if a Plaintiff is disabled. Phillips v. Barnhart, 357 F.3d 1232, 1237 (11th Cir. 2004); 20
C.F.R. § 404.1520(a)(4). First, the Commissioner determines whether the Plaintiff is
If not, the Commissioner determines whether the Plaintiff has an
impairment which prevents the performance of basic work activities. Id. Second, the
Commissioner determines the severity of the Plaintiff’s impairment or combination of
impairments. Id. Third, the Commissioner determines whether the Plaintiff’s severe
impairment(s) meets or equals an impairment listed in Appendix 1 of Part 404 of the
Regulations (the “Listing”).
Id. Fourth, the Commissioner determines whether the
Plaintiff’s residual functional capacity can meet the physical and mental demands of past
work. Id. Fifth and finally, the Commissioner determines whether the Plaintiff’s residual
functional capacity, age, education, and past work experience prevent the performance of
any other work. In arriving at a decision, the Commissioner must consider the combined
effects of all of the alleged impairments, without regard to whether each, if considered
separately, would be disabling. Id. The Commissioner’s failure to apply correct legal
standards to the evidence is grounds for reversal. Id.
Whether the ALJ evaluated Plaintiff’s obesity.
Whether the ALJ properly evaluated Plaintiff’s credibility.
Plaintiff Julia M. Bailey filed applications for disability insurance benefits and
supplemental security income on October 10, 2012 alleging that she became disabled to
work on August 6, 2012.
Her claims were denied on January 16, 2013 and on
reconsideration on March 12, 2013. She filed a written request for an evidentiary hearing
before an administrative law judge (ALJ) on April 30, 2013. The hearing was held on
August 7, 2014. Plaintiff appeared with her attorney and gave testimony, as did an
impartial vocational expert (VE). Tr. 17. The ALJ issued an “unfavorable” written
decision denying her applications on October 20, 2014. Tr. 14-33. She sought review by
the Appeals Council on November 7, 2014 but was denied on June 13, 2016. Tr. 12-13,
2-8. Having exhausted the administrative remedies available to her under the Social
Security Act, she now seeks judicial review of the final decision by the Commissioner to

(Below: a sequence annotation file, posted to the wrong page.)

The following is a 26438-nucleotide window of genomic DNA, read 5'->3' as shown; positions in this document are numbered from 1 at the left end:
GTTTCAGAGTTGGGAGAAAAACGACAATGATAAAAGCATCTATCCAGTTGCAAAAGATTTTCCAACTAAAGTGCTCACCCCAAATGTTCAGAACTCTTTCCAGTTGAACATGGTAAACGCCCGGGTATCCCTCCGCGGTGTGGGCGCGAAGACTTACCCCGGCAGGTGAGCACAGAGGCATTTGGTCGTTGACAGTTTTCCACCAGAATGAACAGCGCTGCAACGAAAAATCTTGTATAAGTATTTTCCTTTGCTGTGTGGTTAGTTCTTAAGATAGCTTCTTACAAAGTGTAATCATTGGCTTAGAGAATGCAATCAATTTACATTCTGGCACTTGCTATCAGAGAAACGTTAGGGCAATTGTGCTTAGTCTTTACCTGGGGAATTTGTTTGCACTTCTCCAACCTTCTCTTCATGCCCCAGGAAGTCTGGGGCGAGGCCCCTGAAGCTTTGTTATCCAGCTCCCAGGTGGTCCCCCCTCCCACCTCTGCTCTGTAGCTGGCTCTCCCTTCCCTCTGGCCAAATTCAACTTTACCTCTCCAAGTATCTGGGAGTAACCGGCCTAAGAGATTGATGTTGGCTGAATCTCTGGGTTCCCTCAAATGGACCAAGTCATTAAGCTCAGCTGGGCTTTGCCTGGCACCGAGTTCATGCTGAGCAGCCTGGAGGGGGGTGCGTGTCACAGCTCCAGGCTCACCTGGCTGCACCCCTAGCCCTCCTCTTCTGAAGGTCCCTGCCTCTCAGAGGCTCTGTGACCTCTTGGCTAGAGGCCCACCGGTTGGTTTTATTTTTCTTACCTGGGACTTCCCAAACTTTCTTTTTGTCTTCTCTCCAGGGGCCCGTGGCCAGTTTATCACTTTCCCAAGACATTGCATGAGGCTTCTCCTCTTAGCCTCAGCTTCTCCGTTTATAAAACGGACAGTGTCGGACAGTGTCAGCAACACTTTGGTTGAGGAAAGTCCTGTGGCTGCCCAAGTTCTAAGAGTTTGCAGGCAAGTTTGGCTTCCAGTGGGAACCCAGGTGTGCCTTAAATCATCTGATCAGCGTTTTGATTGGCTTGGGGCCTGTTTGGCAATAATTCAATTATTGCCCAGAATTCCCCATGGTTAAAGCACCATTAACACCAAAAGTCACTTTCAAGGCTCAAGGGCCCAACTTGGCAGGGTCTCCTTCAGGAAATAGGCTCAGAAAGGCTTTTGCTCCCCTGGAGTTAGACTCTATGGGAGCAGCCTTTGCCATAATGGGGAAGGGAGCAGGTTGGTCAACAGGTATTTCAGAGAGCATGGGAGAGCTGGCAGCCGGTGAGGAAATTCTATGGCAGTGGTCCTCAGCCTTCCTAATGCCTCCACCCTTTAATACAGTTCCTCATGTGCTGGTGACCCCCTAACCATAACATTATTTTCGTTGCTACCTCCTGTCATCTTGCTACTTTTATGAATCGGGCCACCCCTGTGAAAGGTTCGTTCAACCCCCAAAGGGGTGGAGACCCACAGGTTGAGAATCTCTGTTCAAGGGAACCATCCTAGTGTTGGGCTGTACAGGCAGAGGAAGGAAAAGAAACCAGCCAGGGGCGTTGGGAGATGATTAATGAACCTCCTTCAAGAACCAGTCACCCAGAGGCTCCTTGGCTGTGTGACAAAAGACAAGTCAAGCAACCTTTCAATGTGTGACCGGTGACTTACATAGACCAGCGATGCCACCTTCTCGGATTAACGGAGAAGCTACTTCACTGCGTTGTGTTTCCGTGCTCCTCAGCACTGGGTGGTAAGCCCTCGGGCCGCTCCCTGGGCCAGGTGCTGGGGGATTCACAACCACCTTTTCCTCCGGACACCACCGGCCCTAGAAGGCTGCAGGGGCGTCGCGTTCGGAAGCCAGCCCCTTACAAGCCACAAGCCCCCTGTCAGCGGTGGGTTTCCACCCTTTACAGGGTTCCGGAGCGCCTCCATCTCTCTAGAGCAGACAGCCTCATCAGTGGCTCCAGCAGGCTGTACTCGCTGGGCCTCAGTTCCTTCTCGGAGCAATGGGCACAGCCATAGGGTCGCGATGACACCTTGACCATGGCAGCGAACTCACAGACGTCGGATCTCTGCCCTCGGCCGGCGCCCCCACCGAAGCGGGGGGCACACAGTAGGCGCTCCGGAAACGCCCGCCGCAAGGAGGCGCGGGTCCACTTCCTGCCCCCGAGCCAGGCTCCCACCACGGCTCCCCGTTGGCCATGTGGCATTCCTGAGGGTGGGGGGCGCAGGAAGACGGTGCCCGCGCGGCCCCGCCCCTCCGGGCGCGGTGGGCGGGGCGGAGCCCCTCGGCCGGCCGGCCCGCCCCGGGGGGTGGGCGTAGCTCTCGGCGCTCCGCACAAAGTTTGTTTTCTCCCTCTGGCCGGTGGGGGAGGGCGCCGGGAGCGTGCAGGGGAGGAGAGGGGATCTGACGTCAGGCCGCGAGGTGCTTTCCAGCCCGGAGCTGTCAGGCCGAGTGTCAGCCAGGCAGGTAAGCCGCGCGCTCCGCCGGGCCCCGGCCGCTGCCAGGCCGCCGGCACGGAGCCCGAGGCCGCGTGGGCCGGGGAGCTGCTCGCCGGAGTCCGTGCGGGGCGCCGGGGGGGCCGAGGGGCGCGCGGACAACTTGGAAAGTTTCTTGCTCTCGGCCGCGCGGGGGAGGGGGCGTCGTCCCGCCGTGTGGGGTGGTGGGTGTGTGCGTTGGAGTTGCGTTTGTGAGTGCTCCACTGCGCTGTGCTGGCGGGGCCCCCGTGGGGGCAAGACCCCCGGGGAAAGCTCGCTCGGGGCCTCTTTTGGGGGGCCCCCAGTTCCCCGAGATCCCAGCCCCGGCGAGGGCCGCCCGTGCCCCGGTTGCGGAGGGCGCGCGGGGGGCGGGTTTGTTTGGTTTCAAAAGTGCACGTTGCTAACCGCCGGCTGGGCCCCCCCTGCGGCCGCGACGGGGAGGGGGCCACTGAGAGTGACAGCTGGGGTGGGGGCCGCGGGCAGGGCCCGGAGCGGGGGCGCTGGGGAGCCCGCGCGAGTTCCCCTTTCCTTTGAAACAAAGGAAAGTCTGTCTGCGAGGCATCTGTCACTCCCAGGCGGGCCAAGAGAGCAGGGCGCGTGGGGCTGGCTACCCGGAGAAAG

deny her claims.
Statement of Facts and Evidence
On the alleged date of disability onset, Plaintiff was fifty-two years old. She has a
high school education and worked previously as a cook and server in restaurants. Tr. 26.
In conducting the five-step sequential analysis set forth in the Commissioner’s
regulations for the evaluation of disability claims, at step two the ALJ found her to have
severe impairments of seizure disorder, depression, anxiety, history of knee pain, and
obesity. 20 C.F.R. §§ 404.1520(c), 416.920(c). Finding No. 3, Tr. 19-20. At step three
he further found that these impairments, considered both alone and in combination with
one another, neither meet nor medically equal a listed impairment in 20 C.F.R. Part 404,
Subpart P, Appendix 1. Finding No. 4, Tr. 20-21. Between steps three and four, the ALJ
formulated a residual functional capacity assessment (RFC) which permits her to engage
in work at the light exertional level with added exertional and nonexertional restrictions.
Finding No. 5, Tr. 21-26. Next, the ALJ determined at step four that the RFC assessment
prohibited her from returning to her past relevant work. Finding No. 6, Tr. 26. In his
step-five analysis, the ALJ established that there are jobs available to Plaintiff in the
national economy which her RFC permits her to perform and—relying on testimony from
the VE—found cashier, ticket marker, and mail clerk to be representative occupations.
Finding No. 10, Tr. 26-27. Therefore, he found Plaintiff to not be disabled. Finding No.
11, Tr. 28.
In her brief before the Court, Plaintiff raises two allegations of error. First, she